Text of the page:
It seems to be a desired value, we are regularly encouraged to speak our minds. But should we?
I tend to see the fullest and clearest displays of human values and emotions in movies and books. In our story telling we always seem to end up with the same range of characters, and it’s where our moral battles are told. So I am sure you can think of more than one movie that features the leading character persevering through some kind of struggle for what they believe in. And voicing their opinion and beliefs regardless of the consequence.
It also seems to come up in the workplace quite a lot. Where its less about your own choice to speak or not, and more about what the company and others need you to do. If you have ever been involved in providing feedback or performance reviews for others then I suspect you are also encouraged to provide honest feedback for example.
Where does the value come from in the first place?
I can only assume it comes back to general honesty and therefore trust as the reason we value honest speech. We want to know people will act in a way that is consistent with what they say. If they do then we can feel safe with our relationship to them. That could be as simple as establishing them as an acquaintance or as far as trusting them to look after our interests or even care for us. Underneath the need for trust is our survival instinct, which these days plays out more in social and professional survival rather than life or death.
What is it to speak honestly?
It’s about integrity – one of my favourite topics; say what you do and do what you say. From that perspective it goes far beyond just speaking honesty, it starts with knowing who you are and what is ok by you. It extends into thoughts, actions and words.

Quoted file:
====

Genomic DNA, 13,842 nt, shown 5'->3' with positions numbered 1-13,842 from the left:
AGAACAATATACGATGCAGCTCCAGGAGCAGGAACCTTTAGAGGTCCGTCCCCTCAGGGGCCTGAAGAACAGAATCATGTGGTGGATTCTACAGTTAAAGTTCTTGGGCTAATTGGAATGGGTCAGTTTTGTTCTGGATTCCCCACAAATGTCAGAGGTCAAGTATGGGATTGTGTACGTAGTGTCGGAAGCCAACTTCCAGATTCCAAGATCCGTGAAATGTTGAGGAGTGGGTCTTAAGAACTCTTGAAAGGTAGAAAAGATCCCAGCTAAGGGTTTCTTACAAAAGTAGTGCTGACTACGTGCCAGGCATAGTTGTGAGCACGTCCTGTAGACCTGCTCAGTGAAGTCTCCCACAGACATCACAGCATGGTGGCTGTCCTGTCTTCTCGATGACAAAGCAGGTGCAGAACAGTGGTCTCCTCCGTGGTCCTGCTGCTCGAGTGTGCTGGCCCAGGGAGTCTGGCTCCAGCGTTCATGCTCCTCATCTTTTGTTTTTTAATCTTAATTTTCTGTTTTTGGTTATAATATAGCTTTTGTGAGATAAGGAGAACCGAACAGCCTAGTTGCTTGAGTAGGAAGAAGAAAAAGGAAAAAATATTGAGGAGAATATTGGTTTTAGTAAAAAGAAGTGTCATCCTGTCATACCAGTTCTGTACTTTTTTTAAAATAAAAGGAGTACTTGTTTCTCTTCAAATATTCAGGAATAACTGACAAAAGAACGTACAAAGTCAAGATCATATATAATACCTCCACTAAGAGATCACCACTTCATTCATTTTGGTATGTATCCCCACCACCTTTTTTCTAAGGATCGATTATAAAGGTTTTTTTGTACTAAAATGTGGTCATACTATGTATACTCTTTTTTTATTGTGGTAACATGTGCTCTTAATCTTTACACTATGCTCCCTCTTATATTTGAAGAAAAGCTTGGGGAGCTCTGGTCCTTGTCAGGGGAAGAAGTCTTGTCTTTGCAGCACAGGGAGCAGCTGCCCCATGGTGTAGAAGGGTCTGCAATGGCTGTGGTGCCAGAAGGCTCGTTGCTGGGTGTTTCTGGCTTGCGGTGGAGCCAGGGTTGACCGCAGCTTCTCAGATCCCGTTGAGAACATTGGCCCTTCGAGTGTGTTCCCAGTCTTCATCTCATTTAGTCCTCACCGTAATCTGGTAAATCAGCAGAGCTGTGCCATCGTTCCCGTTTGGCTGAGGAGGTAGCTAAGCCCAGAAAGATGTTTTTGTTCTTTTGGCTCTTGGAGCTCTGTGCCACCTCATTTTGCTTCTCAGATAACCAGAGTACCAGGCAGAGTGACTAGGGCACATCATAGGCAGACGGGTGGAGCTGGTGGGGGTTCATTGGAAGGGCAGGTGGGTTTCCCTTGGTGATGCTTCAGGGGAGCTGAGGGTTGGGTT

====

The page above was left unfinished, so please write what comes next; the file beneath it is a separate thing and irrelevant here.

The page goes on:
To speak honestly is to speak what is true to you. Your own thoughts and beliefs on topics, in expression, on desires, on limits, on what is right and wrong etc. And I think it is also about consistency; you can change your mind on things, but flip flopping or following the crowd will never be perceived as honesty. So again, first you have to know your own beliefs and then be clear on why you have them to some degree. I don’t think you could speak honestly if you don’t know yourself.
This is usually the thinking I regularly find myself revisiting; the ‘who am I and what do I stand for’ question. I guess because I always find myself tested or challenged.
So what’s the big challenge? Is this ‘essential value’ appropriately/justifiably applied to every aspect of life?
I think it is safe to say that we are generally always asked to speak honestly. And it would be frowned upon to either not speak honestly, or to withhold the full truth. Sometimes it can be used to coerce people to talk.
I see two conflicts; who defines what is honest, and where does honesty sit in relation to other values.